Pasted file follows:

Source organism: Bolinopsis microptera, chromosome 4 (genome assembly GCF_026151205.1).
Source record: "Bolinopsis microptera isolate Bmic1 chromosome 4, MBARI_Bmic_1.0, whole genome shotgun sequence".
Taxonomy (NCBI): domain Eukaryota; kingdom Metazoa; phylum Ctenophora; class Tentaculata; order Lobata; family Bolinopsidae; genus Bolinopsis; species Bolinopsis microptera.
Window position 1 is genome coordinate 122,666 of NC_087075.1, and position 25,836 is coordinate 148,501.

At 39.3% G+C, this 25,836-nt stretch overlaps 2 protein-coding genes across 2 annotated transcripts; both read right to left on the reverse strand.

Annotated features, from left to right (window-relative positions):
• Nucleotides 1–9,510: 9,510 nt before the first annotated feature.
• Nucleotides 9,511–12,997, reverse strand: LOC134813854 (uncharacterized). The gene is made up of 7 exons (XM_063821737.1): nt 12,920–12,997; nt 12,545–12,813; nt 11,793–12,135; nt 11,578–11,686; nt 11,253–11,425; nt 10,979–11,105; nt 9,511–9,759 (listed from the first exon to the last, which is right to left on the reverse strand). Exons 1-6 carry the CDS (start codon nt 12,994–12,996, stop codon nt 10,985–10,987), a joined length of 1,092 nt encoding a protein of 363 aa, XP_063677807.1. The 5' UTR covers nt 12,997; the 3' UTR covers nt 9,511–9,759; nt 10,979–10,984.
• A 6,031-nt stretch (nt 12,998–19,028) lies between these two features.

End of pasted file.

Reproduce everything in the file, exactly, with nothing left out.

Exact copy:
Source organism: Bolinopsis microptera, chromosome 4 (genome assembly GCF_026151205.1).
Source record: "Bolinopsis microptera isolate Bmic1 chromosome 4, MBARI_Bmic_1.0, whole genome shotgun sequence".
Taxonomy (NCBI): domain Eukaryota; kingdom Metazoa; phylum Ctenophora; class Tentaculata; order Lobata; family Bolinopsidae; genus Bolinopsis; species Bolinopsis microptera.
Window position 1 is genome coordinate 122,666 of NC_087075.1, and position 25,836 is coordinate 148,501.

At 39.3% G+C, this 25,836-nt stretch overlaps 2 protein-coding genes across 2 annotated transcripts; both read right to left on the reverse strand.

Annotated features, from left to right (window-relative positions):
• Nucleotides 1–9,510: 9,510 nt before the first annotated feature.
• Nucleotides 9,511–12,997, reverse strand: LOC134813854 (uncharacterized). The gene is made up of 7 exons (XM_063821737.1): nt 12,920–12,997; nt 12,545–12,813; nt 11,793–12,135; nt 11,578–11,686; nt 11,253–11,425; nt 10,979–11,105; nt 9,511–9,759 (listed from the first exon to the last, which is right to left on the reverse strand). Exons 1-6 carry the CDS (start codon nt 12,994–12,996, stop codon nt 10,985–10,987), a joined length of 1,092 nt encoding a protein of 363 aa, XP_063677807.1. The 5' UTR covers nt 12,997; the 3' UTR covers nt 9,511–9,759; nt 10,979–10,984.
• A 6,031-nt stretch (nt 12,998–19,028) lies between these two features.